Improving Community Development Practices

As part of its Vision for Change program, Mars has been supporting Community-driven development activities in the Soubré region of western Côte d’Ivoire since 2011.  For some communities involved since the beginning, it is time to take stock of the activity.

Since the beginning of 2014, members of the ICRAF (International Center for Research on Agroforestry) implementation team have been conducting “capitalization” meetings with representatives of the communities where the work is done.  Capitalization refers to a learning review of activities in which participants give feedback on what has been accomplished within a program intervention.

Capitalization workshop - Soubré

Capitalization workshop – Soubré

Community development is the complementary component to the productivity work that makes Vision for Change a more holistic approach to farming and social development in the region.  While the productivity work aims to significantly increase farmers’ yield and income over the coming years, it is the community work that will drive changes in labor practices, education and women’s engagement – all of which underpin the objective of making cocoa farming more professional and attractive to the next generation of farmers.

On March 10th, during a recent visit to Côte d’Ivoire and the Soubré area, I had the privilege of attending a capitalization workshop where 70 representatives from 21 communities came together to share their experiences related to the Vision for Change community development program. Facilitated by Georges Bredou and Coulibaly Lacina of ICRAF, the attendees constructively shared the successes, setbacks, opportunities and obstacles that they have identified during their experience with the program.

Capitalization workshop - Soubré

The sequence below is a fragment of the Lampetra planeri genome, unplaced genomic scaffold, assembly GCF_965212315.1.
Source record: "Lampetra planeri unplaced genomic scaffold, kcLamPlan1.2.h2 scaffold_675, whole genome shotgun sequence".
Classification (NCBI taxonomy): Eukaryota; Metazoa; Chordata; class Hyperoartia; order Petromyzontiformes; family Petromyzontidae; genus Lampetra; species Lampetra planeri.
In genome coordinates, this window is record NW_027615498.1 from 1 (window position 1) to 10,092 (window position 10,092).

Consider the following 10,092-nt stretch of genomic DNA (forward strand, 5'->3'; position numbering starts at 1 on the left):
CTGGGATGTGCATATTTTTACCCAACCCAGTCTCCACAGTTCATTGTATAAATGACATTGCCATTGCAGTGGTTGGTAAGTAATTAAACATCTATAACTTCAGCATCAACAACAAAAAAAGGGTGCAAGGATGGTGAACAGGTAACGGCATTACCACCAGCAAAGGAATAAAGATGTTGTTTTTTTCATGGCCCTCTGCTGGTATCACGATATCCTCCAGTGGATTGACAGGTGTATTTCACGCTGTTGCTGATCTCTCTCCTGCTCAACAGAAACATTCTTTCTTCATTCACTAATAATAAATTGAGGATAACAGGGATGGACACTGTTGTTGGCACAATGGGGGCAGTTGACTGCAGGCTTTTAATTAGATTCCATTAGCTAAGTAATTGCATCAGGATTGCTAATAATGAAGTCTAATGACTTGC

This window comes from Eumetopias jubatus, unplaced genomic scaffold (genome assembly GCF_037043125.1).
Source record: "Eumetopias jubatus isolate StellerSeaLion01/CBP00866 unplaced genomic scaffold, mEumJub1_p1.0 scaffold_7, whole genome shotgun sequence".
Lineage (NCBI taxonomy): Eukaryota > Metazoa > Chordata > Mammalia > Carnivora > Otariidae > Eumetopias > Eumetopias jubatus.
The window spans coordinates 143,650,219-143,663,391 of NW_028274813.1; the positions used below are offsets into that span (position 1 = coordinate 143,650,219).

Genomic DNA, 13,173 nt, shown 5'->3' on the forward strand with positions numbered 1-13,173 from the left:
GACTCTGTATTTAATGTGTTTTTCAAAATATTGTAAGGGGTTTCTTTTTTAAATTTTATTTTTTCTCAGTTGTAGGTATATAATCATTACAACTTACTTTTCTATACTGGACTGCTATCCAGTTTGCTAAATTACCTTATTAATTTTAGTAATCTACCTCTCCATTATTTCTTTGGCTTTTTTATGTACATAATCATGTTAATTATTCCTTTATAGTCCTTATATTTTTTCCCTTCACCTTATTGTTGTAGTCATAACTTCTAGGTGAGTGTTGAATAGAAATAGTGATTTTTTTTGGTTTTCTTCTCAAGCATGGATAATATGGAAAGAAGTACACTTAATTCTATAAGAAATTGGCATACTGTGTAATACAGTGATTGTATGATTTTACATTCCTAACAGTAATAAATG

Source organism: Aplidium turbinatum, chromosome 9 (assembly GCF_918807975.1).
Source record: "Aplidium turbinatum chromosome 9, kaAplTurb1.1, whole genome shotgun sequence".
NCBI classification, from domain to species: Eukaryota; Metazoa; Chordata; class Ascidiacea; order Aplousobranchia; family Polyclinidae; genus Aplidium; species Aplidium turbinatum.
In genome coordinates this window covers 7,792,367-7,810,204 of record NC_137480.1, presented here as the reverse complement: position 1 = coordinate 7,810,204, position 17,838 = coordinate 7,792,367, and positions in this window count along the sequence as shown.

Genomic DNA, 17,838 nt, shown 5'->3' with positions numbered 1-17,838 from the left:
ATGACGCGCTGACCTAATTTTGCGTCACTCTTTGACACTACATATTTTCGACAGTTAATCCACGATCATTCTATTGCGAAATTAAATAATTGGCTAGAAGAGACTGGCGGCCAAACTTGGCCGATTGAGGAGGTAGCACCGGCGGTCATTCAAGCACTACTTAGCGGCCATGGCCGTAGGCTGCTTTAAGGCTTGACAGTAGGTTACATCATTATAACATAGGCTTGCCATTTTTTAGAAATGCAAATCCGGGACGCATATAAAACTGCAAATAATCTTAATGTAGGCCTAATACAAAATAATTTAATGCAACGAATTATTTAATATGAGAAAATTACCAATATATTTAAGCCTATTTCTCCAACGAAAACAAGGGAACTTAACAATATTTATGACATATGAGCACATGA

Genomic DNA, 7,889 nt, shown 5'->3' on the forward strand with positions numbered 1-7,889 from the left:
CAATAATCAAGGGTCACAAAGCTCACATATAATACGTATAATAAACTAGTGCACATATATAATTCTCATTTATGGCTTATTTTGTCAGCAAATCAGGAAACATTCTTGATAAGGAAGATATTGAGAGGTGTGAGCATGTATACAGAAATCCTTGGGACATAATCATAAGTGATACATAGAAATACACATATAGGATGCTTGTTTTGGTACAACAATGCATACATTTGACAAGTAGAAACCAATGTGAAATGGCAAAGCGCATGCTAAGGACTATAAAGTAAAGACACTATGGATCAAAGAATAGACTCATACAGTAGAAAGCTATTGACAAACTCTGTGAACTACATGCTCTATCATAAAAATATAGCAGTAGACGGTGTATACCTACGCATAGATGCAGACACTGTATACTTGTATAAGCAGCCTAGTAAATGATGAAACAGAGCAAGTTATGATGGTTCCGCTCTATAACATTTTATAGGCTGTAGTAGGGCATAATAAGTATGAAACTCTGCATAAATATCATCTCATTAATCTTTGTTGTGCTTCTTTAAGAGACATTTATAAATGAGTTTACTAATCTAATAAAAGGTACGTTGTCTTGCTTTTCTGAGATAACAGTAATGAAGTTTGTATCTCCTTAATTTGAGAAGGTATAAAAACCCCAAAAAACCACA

Capitalization workshop – Soubré

Successes that were noted included the building and remodeling of schools in a number of the villages and the installation of new pumps for the delivery of potable water in several others.  Challenges that face the communities in further developing their skills in carrying out projects were identified as:  the need to improve communication among the various ethnic and migrant groups that live within many of the communities and the need to have increased participation of women within the community committees that have been formed.

For me, the primary takeaways from the meeting was the obvious energy that the participants brought to the meeting and their expressions that things are changing within the communities as a result of the intervention and the honesty and respect for each other that they brought to the review meeting.  Clearly the representatives who were present see the community component of Vision for Change as a key program element that can bring increased skills in problem solving to the community that will result in creating a better quality of life in the communities as the program progresses.


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